“Neither of us said anything. We both cried.”
The call from 17-year-old Vishwanath to his father Suresh, after winning gold at the Youth Asian Boxing Championships in Amman, Jordan, contains a few words.
“We cried because whatever Vishwanath wished I was doing. All the wishes I had, my son was fulfilling,” said Suresh. After the call, she returned to the women’s wardrobe she worked for at her small sewing shop in Chennai’s Perambur.
Suresh had been a boxer himself – and talented at the time – winning numerous gold and silver medals at the state level and silver in the sub junior nationals in 1995. However, just three years later, he was about to leave the ring. “I loved boxing. But money was not in the game. I came from a very poor family. I was the eldest and had four younger sisters to marry. I could have chosen to chase this game or take care of my family. . I had to put my dreams to one side. That’s how I got into sewing, “she says.
Suresh never forgot his first love, though. When the time came, she passed it on to her son. “When I was in the fifth grade, my dad started boxing training. At first I hated it. Who likes to be beaten? But he would tell me stories of great players and tell me I could be like them. And the more I practiced, the more I enjoyed boxing,” recalls Vishwanath.
While Chennai had a few boxing clubs, Suresh knew his son would not progress as much as he would in a special place. The two will travel to Bangalore twice where they will be tested at the boys’ sports company MEG (Madras Engineer Group) and rejected on both occasions due to the small Vishwanath building, which coaches would later say was due to malnutrition.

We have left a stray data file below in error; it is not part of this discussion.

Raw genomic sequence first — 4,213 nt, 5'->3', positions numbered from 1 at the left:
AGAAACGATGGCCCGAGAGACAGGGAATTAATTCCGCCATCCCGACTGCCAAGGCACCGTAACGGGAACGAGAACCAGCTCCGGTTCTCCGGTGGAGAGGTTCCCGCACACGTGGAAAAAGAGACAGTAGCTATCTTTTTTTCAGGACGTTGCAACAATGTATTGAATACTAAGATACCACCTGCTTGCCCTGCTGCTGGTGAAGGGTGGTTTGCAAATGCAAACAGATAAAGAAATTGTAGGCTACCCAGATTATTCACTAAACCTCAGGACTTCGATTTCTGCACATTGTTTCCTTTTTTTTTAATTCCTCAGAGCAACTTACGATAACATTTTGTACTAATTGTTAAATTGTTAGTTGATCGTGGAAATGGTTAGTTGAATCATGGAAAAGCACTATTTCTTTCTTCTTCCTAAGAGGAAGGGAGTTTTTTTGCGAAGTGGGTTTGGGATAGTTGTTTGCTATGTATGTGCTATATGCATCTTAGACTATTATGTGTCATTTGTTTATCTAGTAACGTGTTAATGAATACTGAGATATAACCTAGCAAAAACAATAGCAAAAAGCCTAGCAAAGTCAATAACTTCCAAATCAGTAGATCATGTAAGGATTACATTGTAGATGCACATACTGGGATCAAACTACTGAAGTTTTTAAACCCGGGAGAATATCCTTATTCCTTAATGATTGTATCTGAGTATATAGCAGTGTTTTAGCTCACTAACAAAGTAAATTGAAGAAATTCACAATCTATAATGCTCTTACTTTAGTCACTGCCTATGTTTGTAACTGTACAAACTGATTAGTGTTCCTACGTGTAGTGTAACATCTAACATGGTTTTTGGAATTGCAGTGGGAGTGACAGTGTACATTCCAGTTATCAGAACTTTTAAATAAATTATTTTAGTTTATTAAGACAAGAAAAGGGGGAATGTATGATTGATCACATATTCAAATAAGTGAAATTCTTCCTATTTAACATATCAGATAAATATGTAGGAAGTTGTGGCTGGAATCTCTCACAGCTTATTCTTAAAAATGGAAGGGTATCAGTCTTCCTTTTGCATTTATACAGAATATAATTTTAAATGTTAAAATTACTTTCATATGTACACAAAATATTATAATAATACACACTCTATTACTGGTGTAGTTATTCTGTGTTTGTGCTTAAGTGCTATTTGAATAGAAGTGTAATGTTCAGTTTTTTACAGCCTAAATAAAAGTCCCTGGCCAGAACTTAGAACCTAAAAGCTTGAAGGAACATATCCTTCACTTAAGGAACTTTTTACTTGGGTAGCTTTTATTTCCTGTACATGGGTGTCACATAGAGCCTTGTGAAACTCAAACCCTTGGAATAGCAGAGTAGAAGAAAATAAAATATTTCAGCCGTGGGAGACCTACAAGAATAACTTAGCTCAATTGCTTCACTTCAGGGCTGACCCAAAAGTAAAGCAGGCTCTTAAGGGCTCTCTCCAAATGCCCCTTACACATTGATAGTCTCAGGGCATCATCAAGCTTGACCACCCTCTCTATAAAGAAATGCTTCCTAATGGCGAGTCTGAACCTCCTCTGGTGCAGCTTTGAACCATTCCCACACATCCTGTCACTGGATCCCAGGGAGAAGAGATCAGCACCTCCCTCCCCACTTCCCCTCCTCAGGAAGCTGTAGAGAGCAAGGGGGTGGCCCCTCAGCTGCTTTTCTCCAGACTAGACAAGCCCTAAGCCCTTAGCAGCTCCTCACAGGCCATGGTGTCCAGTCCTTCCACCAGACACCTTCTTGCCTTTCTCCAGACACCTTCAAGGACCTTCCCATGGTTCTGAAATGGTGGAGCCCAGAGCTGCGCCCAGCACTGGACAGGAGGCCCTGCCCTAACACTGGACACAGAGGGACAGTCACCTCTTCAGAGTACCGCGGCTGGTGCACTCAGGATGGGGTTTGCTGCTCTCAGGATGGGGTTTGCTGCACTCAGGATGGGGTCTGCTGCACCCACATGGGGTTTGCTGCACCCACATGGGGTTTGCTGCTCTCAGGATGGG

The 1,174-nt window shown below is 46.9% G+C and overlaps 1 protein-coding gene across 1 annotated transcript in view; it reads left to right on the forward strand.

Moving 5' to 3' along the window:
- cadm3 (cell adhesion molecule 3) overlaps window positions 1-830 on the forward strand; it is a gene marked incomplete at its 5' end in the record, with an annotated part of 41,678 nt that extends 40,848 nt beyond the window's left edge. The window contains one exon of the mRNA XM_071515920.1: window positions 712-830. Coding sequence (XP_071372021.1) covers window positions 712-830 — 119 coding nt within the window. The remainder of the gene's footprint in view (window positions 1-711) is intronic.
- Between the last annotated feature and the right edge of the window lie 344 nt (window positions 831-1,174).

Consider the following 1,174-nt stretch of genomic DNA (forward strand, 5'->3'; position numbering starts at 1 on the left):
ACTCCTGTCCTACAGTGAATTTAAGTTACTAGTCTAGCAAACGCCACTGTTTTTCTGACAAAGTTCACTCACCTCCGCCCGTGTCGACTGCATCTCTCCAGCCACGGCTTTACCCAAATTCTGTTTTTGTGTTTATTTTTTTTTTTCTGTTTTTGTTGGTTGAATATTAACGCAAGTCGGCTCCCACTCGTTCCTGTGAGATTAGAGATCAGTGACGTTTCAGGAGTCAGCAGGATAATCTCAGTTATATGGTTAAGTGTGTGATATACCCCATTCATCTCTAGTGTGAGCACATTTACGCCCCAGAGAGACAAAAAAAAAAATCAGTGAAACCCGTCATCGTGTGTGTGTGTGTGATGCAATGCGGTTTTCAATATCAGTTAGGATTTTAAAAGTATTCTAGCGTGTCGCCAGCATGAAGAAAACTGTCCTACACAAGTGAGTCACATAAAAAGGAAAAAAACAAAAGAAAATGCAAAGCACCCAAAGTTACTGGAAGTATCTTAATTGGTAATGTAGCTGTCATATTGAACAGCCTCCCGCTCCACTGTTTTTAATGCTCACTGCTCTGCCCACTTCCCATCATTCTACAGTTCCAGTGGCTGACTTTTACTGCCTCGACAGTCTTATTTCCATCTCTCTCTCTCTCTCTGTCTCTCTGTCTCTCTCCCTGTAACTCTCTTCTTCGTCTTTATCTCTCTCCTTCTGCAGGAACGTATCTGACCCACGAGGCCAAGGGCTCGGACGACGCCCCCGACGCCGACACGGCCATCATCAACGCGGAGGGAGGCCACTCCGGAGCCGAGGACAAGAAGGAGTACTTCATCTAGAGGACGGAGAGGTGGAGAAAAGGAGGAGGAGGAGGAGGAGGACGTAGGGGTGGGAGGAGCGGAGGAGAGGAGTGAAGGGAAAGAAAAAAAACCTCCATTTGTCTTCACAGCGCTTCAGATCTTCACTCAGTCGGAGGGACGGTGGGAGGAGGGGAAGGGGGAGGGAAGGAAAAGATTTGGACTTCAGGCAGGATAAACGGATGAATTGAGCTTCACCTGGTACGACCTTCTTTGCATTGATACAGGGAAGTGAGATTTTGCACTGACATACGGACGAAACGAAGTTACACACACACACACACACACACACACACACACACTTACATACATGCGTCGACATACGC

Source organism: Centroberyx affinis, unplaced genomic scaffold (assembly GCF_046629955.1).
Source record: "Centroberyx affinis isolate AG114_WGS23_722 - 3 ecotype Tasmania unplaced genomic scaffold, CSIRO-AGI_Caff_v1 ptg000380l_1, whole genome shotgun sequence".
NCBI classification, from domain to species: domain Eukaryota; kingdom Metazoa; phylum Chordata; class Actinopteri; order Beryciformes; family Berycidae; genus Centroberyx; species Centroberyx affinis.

“At the time I didn’t want to do boxing anymore. I told my dad I was going to be rejected. But he kept pushing me to try another one,” Vishwanath said.
That effort was the election of the Army Sports Institute in Pune. “I didn’t know anything about Pune. The trial lasted a week, so I had to close my shop and borrow money to pay for our trip and stay in Pune and support the whole family in Chennai. But it was an easy decision to make,” said Suresh.
When they arrived in Pune, Vishwanath found himself competing – in his memory of 1,500 other applicants – a total of 6 places. Fortunately, he was not immediately rejected because of his height. “They let me box and show them my ability,” he said. A talented figure from a few years ago by his father, Vishwanath beat many rivals, impressed coaches and was selected for ASI.
While at ASI, Vishwanath’s has grown 21 cm to stand five feet and two inches now, while adding more muscle. His physical advancement eventually caught up with his professional skills.
“He has a lot of ideas that young people his age can do. He doesn’t just look at the hands but he is very smart. India in Jordan.
Over the years, Vishwanath won gold medals at the national junior and youth championships. This was followed by success at the international level – gold at the 2019 Asian Junior Championships and silver at last year’s Asian Youth Championships. This year he has gone through tough brackets beating Uzbekistan and Kazakhstan boxers on the way to the summit.
Currently in his final year as a young athlete – Vishwanath will have to start running in the big leagues from next season. “There is a huge difference in energy level for an 18-year-old and a 25-year-old. He is improving every day. He is someone we have high hopes for,” Arif said.
Vishwanath can be clear about his future path. “My father is always very happy with any competition I enter. Whatever he wishes I do slowly. There is a dream he has left for the Olympics. It has always been his dream to hear the national anthem at the Olympics. I will try my best to achieve that again. I will not give up until I have won that, ”he said.